I would think there would have been some sort of sequel/pay or play clause written into Howard's contract (I mean, even Billy D. got paid when Schumacher cast Tommy Lee Jones as Harvey Dent), but I guess not. Personally, I think the decision to create a continuity problem by recasting important characters for movie sequels is always a bad idea--I can't think of a single time in movies or television where it's worked for me. Can you?
James Bond? Sorry, that doesn't count. While a few of the secondary actors played opposite numerous Bonds, since there's no continuous narrative in those movies, the need for continuity within the greater narrative is less impactful. One could also make the argument that James Bond as played by Connery, Moore, Dalton, and Lazenby are to an extent, different characters (It wouldn't be a great argument, but it could be made).
But if we forget about Bond, when has it worked? Dumbledore? Maybe, but that doesn't count either since A: Richard Harris died, and B: He was still better than Michael Gambon.
So what then? There were a few attempts this year, and none of them worked for me. While Katie Holmes was a total distraction in Batman Begins, recasting the role for The Dark Knight with Maggie Gyllenhaal made for an even bigger distraction--one that forced critically minded viewers to question the necessity of including the Rachel Dawes character in the sequel at all, since she was essentially nothing more than a prop designed to cut corners on character development and motivation. There was a period over the summer when I blamed that movie sucking on the decision to recast that character, but I came to my senses. It sucked for a lot more reasons than that--not the least of which was the decision to recast the role of Gotham City.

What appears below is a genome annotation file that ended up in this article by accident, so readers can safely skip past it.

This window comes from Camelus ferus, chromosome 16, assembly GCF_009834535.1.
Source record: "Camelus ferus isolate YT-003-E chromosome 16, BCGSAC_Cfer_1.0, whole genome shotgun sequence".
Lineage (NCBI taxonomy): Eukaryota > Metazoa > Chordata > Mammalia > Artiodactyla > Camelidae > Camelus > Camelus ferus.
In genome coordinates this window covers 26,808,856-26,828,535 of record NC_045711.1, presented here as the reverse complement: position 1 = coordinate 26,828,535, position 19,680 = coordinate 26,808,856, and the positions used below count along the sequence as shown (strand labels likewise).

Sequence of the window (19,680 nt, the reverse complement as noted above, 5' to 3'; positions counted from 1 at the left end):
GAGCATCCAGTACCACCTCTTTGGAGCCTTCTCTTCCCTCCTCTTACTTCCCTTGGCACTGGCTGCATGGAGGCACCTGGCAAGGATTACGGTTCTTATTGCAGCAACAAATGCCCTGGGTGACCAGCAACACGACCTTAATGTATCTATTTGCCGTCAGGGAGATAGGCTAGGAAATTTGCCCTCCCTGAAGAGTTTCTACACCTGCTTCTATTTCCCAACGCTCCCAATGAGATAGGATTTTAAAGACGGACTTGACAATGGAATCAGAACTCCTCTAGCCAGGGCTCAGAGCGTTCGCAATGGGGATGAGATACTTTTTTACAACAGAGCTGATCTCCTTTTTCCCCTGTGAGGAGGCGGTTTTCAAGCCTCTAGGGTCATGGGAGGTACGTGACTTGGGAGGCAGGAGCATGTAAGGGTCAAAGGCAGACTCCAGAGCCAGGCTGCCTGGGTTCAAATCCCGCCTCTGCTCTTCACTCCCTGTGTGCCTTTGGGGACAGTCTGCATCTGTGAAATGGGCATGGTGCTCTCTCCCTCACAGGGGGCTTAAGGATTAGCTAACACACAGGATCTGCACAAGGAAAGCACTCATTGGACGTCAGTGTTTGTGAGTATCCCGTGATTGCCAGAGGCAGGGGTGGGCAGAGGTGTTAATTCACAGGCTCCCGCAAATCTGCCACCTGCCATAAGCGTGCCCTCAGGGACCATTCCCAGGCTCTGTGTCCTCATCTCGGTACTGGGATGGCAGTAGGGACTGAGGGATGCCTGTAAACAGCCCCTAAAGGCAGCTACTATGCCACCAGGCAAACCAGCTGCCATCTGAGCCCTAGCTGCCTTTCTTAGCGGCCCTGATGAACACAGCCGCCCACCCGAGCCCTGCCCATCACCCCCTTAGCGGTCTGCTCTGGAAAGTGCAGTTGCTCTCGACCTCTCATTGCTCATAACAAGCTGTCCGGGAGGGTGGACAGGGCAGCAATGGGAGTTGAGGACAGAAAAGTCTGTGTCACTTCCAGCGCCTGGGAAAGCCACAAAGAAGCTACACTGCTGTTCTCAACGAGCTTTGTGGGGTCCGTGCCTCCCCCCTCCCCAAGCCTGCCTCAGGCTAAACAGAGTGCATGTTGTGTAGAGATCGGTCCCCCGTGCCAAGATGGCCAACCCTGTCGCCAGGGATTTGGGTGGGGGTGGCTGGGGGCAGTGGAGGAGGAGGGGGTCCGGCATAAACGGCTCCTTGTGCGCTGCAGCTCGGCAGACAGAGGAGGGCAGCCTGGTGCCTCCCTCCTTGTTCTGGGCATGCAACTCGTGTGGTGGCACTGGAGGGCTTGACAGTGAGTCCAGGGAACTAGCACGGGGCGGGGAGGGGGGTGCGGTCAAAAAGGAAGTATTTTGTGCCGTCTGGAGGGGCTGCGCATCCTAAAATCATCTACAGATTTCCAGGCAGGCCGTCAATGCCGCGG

What else happened this summer? The third Mummy movie recast Maria Bello in the role originally played by Rachel Weisze. Didn't see it, but I can't imagine continuity was the worst thing that movie had going for it.
If there's anything I can say about Marvel's decision to recast the role of James Rhodes, is that at least they're trading up--Don Cheadle is a lot better than Terrence Howard. I still think it's a terrible idea, but if you're going to take the continuity hit, it's almost always better to trade up than trade down, which is what Marvel did for almost every aspect of The Incredible Hulk.
It's really a weird decision, if you ask me. In Iron Man, Terrence Howard teases the role of War Machine, and now they're going to Don Cheadle to play him? This is how the world works in this new Marvel (Movie) Universe? Isn't the whole idea behind creating a universe about creating an even greater continuity? Or is it just about increasing revenue and marketing tie-ins?
I've found that a walk down the toy aisles at Target answers that question for me.